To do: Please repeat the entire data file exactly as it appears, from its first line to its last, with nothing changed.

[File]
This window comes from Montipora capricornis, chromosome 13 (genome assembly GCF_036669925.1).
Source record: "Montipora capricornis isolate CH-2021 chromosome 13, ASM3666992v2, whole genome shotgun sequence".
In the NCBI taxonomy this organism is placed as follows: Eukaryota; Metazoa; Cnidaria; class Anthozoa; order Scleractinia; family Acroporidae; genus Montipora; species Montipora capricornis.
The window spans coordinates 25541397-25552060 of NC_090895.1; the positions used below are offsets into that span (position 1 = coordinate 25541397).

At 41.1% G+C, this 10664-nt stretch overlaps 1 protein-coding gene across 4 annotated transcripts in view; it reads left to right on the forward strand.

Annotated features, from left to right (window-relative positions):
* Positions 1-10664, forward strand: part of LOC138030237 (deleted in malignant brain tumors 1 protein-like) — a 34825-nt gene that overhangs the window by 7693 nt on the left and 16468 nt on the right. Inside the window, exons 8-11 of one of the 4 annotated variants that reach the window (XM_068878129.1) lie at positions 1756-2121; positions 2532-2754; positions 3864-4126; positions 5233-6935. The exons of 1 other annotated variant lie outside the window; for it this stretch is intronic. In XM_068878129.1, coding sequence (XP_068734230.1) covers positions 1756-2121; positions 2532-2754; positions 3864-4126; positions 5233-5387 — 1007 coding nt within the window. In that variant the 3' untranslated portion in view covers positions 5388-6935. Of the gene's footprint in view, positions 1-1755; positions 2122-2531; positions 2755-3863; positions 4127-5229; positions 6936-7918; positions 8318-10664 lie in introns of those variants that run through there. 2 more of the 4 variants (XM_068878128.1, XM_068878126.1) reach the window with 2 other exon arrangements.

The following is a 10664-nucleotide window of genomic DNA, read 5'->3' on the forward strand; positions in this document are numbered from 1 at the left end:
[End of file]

This window comes from Montipora capricornis, chromosome 13 (genome assembly GCF_036669925.1).
Source record: "Montipora capricornis isolate CH-2021 chromosome 13, ASM3666992v2, whole genome shotgun sequence".
In the NCBI taxonomy this organism is placed as follows: Eukaryota; Metazoa; Cnidaria; class Anthozoa; order Scleractinia; family Acroporidae; genus Montipora; species Montipora capricornis.
The window spans coordinates 25541397-25552060 of NC_090895.1; the positions used below are offsets into that span (position 1 = coordinate 25541397).

At 41.1% G+C, this 10664-nt stretch overlaps 1 protein-coding gene across 4 annotated transcripts in view; it reads left to right on the forward strand.

Annotated features, from left to right (window-relative positions):
* Positions 1-10664, forward strand: part of LOC138030237 (deleted in malignant brain tumors 1 protein-like) — a 34825-nt gene that overhangs the window by 7693 nt on the left and 16468 nt on the right. Inside the window, exons 8-11 of one of the 4 annotated variants that reach the window (XM_068878129.1) lie at positions 1756-2121; positions 2532-2754; positions 3864-4126; positions 5233-6935. The exons of 1 other annotated variant lie outside the window; for it this stretch is intronic. In XM_068878129.1, coding sequence (XP_068734230.1) covers positions 1756-2121; positions 2532-2754; positions 3864-4126; positions 5233-5387 — 1007 coding nt within the window. In that variant the 3' untranslated portion in view covers positions 5388-6935. Of the gene's footprint in view, positions 1-1755; positions 2122-2531; positions 2755-3863; positions 4127-5229; positions 6936-7918; positions 8318-10664 lie in introns of those variants that run through there. 2 more of the 4 variants (XM_068878128.1, XM_068878126.1) reach the window with 2 other exon arrangements.

The following is a 10664-nucleotide window of genomic DNA, read 5'->3' on the forward strand; positions in this document are numbered from 1 at the left end: